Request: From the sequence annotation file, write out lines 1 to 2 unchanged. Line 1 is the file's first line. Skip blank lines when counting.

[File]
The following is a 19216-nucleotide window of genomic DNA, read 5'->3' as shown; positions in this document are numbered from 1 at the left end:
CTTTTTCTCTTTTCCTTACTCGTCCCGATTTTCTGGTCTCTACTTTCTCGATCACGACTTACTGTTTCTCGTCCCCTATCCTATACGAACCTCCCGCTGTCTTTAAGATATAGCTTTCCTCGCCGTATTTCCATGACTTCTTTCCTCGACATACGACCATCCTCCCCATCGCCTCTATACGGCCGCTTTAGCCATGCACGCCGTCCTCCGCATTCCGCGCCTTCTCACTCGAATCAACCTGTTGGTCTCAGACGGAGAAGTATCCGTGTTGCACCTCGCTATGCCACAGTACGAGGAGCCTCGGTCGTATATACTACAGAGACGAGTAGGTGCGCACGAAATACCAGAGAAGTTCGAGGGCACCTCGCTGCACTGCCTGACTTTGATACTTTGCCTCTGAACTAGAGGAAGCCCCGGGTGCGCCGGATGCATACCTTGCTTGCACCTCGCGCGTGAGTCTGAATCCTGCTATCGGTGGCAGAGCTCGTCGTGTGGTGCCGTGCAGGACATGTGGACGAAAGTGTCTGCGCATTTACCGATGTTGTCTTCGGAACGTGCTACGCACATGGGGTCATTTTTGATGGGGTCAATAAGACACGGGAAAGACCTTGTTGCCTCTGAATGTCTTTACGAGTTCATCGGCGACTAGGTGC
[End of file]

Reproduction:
The following is a 19216-nucleotide window of genomic DNA, read 5'->3' as shown; positions in this document are numbered from 1 at the left end:
CTTTTTCTCTTTTCCTTACTCGTCCCGATTTTCTGGTCTCTACTTTCTCGATCACGACTTACTGTTTCTCGTCCCCTATCCTATACGAACCTCCCGCTGTCTTTAAGATATAGCTTTCCTCGCCGTATTTCCATGACTTCTTTCCTCGACATACGACCATCCTCCCCATCGCCTCTATACGGCCGCTTTAGCCATGCACGCCGTCCTCCGCATTCCGCGCCTTCTCACTCGAATCAACCTGTTGGTCTCAGACGGAGAAGTATCCGTGTTGCACCTCGCTATGCCACAGTACGAGGAGCCTCGGTCGTATATACTACAGAGACGAGTAGGTGCGCACGAAATACCAGAGAAGTTCGAGGGCACCTCGCTGCACTGCCTGACTTTGATACTTTGCCTCTGAACTAGAGGAAGCCCCGGGTGCGCCGGATGCATACCTTGCTTGCACCTCGCGCGTGAGTCTGAATCCTGCTATCGGTGGCAGAGCTCGTCGTGTGGTGCCGTGCAGGACATGTGGACGAAAGTGTCTGCGCATTTACCGATGTTGTCTTCGGAACGTGCTACGCACATGGGGTCATTTTTGATGGGGTCAATAAGACACGGGAAAGACCTTGTTGCCTCTGAATGTCTTTACGAGTTCATCGGCGACTAGGTGC